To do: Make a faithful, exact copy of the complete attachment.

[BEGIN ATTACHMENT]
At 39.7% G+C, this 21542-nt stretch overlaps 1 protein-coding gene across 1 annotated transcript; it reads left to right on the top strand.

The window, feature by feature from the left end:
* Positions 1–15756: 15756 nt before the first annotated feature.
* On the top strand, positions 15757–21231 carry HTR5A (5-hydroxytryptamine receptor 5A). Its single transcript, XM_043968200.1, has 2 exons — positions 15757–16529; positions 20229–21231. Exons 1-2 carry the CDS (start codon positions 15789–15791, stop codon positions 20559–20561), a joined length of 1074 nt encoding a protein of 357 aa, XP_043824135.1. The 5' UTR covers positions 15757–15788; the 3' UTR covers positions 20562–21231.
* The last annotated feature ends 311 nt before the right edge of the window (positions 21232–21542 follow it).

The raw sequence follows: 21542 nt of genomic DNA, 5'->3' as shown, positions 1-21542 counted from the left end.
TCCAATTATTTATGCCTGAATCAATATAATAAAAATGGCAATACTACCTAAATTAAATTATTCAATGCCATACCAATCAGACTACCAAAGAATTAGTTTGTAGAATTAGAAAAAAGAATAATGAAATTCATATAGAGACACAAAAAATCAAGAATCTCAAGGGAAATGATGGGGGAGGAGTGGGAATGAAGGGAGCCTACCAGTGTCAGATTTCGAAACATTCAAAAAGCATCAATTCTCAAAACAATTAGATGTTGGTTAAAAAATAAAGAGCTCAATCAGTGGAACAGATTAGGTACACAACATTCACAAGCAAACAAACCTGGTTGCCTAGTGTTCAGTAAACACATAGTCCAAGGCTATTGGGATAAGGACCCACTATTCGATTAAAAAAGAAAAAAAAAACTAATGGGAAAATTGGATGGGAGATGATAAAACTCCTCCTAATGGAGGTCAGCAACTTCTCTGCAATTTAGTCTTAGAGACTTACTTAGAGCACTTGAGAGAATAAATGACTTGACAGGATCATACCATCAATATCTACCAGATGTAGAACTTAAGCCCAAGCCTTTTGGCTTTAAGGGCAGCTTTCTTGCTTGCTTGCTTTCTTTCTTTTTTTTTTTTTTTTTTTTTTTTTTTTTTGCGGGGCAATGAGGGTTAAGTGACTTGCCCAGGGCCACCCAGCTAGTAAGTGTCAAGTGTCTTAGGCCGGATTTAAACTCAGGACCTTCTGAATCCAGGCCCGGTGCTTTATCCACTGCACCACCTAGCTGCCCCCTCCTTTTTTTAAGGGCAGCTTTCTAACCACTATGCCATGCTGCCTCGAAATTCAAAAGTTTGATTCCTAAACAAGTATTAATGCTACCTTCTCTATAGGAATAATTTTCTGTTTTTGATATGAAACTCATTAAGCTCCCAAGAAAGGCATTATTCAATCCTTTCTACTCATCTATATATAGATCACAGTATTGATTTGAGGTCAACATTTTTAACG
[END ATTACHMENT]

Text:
At 39.7% G+C, this 21542-nt stretch overlaps 1 protein-coding gene across 1 annotated transcript; it reads left to right on the top strand.

The window, feature by feature from the left end:
* Positions 1–15756: 15756 nt before the first annotated feature.
* On the top strand, positions 15757–21231 carry HTR5A (5-hydroxytryptamine receptor 5A). Its single transcript, XM_043968200.1, has 2 exons — positions 15757–16529; positions 20229–21231. Exons 1-2 carry the CDS (start codon positions 15789–15791, stop codon positions 20559–20561), a joined length of 1074 nt encoding a protein of 357 aa, XP_043824135.1. The 5' UTR covers positions 15757–15788; the 3' UTR covers positions 20562–21231.
* The last annotated feature ends 311 nt before the right edge of the window (positions 21232–21542 follow it).

The raw sequence follows: 21542 nt of genomic DNA, 5'->3' as shown, positions 1-21542 counted from the left end.
TCCAATTATTTATGCCTGAATCAATATAATAAAAATGGCAATACTACCTAAATTAAATTATTCAATGCCATACCAATCAGACTACCAAAGAATTAGTTTGTAGAATTAGAAAAAAGAATAATGAAATTCATATAGAGACACAAAAAATCAAGAATCTCAAGGGAAATGATGGGGGAGGAGTGGGAATGAAGGGAGCCTACCAGTGTCAGATTTCGAAACATTCAAAAAGCATCAATTCTCAAAACAATTAGATGTTGGTTAAAAAATAAAGAGCTCAATCAGTGGAACAGATTAGGTACACAACATTCACAAGCAAACAAACCTGGTTGCCTAGTGTTCAGTAAACACATAGTCCAAGGCTATTGGGATAAGGACCCACTATTCGATTAAAAAAGAAAAAAAAAACTAATGGGAAAATTGGATGGGAGATGATAAAACTCCTCCTAATGGAGGTCAGCAACTTCTCTGCAATTTAGTCTTAGAGACTTACTTAGAGCACTTGAGAGAATAAATGACTTGACAGGATCATACCATCAATATCTACCAGATGTAGAACTTAAGCCCAAGCCTTTTGGCTTTAAGGGCAGCTTTCTTGCTTGCTTGCTTTCTTTCTTTTTTTTTTTTTTTTTTTTTTTTTTTTTTGCGGGGCAATGAGGGTTAAGTGACTTGCCCAGGGCCACCCAGCTAGTAAGTGTCAAGTGTCTTAGGCCGGATTTAAACTCAGGACCTTCTGAATCCAGGCCCGGTGCTTTATCCACTGCACCACCTAGCTGCCCCCTCCTTTTTTTAAGGGCAGCTTTCTAACCACTATGCCATGCTGCCTCGAAATTCAAAAGTTTGATTCCTAAACAAGTATTAATGCTACCTTCTCTATAGGAATAATTTTCTGTTTTTGATATGAAACTCATTAAGCTCCCAAGAAAGGCATTATTCAATCCTTTCTACTCATCTATATATAGATCACAGTATTGATTTGAGGTCAACATTTTTAACG